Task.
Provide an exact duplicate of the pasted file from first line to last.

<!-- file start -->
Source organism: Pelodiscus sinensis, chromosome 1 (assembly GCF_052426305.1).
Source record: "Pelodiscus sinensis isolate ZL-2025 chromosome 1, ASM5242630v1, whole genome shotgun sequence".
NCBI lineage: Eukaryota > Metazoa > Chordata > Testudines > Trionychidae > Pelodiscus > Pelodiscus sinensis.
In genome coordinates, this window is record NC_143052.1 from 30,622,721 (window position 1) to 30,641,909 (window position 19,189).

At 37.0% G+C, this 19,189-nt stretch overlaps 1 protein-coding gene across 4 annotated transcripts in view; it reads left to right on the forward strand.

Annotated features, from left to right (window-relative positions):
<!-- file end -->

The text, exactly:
Source organism: Pelodiscus sinensis, chromosome 1 (assembly GCF_052426305.1).
Source record: "Pelodiscus sinensis isolate ZL-2025 chromosome 1, ASM5242630v1, whole genome shotgun sequence".
NCBI lineage: Eukaryota > Metazoa > Chordata > Testudines > Trionychidae > Pelodiscus > Pelodiscus sinensis.
In genome coordinates, this window is record NC_143052.1 from 30,622,721 (window position 1) to 30,641,909 (window position 19,189).

At 37.0% G+C, this 19,189-nt stretch overlaps 1 protein-coding gene across 4 annotated transcripts in view; it reads left to right on the forward strand.

Annotated features, from left to right (window-relative positions):